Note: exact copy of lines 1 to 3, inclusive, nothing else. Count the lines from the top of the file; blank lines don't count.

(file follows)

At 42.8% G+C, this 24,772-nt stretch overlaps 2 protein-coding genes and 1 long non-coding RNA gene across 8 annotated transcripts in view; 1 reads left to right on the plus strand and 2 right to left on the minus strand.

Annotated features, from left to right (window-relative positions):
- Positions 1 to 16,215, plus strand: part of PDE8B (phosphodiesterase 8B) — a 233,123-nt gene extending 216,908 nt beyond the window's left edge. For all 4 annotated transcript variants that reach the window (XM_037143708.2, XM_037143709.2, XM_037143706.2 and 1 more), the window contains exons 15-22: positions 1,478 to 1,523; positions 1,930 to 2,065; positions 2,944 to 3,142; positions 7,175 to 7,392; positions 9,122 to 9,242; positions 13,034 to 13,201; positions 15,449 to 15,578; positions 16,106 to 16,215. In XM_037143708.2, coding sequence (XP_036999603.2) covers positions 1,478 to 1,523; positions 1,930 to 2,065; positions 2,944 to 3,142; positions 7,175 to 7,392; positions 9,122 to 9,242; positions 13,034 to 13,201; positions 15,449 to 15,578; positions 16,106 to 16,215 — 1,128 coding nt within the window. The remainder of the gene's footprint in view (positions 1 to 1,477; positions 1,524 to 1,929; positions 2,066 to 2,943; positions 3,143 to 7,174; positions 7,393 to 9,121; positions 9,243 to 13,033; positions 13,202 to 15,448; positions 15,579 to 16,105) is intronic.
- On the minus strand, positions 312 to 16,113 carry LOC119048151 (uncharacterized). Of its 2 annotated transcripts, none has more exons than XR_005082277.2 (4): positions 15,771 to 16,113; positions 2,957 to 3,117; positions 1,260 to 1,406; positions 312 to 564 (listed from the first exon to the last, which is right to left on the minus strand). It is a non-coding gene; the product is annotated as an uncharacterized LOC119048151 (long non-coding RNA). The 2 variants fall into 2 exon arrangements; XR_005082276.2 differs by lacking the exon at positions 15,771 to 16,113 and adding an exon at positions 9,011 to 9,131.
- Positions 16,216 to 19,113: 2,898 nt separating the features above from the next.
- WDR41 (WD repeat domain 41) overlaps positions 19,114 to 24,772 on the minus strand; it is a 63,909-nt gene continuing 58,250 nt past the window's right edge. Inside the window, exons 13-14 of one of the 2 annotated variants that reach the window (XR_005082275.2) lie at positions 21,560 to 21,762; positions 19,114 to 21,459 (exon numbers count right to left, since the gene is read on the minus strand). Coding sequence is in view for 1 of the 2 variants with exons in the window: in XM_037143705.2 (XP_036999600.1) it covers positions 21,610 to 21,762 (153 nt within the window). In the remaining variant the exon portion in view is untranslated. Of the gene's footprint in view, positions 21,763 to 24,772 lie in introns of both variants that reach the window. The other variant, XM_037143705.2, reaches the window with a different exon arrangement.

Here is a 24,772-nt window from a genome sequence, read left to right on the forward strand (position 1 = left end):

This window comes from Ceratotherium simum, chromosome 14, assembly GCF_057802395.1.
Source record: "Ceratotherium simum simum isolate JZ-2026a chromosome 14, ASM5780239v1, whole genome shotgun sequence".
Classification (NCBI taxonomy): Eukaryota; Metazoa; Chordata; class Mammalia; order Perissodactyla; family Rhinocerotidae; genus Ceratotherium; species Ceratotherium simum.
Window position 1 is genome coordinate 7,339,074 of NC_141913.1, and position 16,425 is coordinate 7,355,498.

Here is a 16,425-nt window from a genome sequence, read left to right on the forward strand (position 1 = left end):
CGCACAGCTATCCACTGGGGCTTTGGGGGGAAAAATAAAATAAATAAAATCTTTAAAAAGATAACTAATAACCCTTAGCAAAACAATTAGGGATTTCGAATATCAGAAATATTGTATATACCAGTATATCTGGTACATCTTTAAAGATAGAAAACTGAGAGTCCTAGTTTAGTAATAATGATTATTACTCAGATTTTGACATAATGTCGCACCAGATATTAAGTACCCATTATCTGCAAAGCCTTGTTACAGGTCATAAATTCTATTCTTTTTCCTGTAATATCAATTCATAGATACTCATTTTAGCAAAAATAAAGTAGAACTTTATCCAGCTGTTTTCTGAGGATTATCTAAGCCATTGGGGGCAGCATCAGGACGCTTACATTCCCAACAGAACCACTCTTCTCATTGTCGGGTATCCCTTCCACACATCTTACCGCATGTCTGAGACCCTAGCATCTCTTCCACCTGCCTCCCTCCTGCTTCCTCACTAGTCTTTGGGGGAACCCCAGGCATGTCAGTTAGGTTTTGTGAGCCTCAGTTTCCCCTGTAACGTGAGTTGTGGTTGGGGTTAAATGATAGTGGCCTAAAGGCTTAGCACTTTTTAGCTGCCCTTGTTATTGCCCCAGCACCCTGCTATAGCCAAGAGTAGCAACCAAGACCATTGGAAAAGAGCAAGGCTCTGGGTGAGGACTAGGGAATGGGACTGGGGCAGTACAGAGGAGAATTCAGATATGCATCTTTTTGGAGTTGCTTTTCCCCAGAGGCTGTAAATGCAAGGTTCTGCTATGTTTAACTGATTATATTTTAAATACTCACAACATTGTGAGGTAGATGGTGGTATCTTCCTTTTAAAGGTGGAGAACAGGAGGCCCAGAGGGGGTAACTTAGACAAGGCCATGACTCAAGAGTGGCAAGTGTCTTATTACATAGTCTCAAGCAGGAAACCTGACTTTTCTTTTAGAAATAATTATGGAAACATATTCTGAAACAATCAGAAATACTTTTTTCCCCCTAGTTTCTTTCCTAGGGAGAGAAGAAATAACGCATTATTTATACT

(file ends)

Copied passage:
At 42.8% G+C, this 24,772-nt stretch overlaps 2 protein-coding genes and 1 long non-coding RNA gene across 8 annotated transcripts in view; 1 reads left to right on the plus strand and 2 right to left on the minus strand.

Annotated features, from left to right (window-relative positions):
- Positions 1 to 16,215, plus strand: part of PDE8B (phosphodiesterase 8B) — a 233,123-nt gene extending 216,908 nt beyond the window's left edge. For all 4 annotated transcript variants that reach the window (XM_037143708.2, XM_037143709.2, XM_037143706.2 and 1 more), the window contains exons 15-22: positions 1,478 to 1,523; positions 1,930 to 2,065; positions 2,944 to 3,142; positions 7,175 to 7,392; positions 9,122 to 9,242; positions 13,034 to 13,201; positions 15,449 to 15,578; positions 16,106 to 16,215. In XM_037143708.2, coding sequence (XP_036999603.2) covers positions 1,478 to 1,523; positions 1,930 to 2,065; positions 2,944 to 3,142; positions 7,175 to 7,392; positions 9,122 to 9,242; positions 13,034 to 13,201; positions 15,449 to 15,578; positions 16,106 to 16,215 — 1,128 coding nt within the window. The remainder of the gene's footprint in view (positions 1 to 1,477; positions 1,524 to 1,929; positions 2,066 to 2,943; positions 3,143 to 7,174; positions 7,393 to 9,121; positions 9,243 to 13,033; positions 13,202 to 15,448; positions 15,579 to 16,105) is intronic.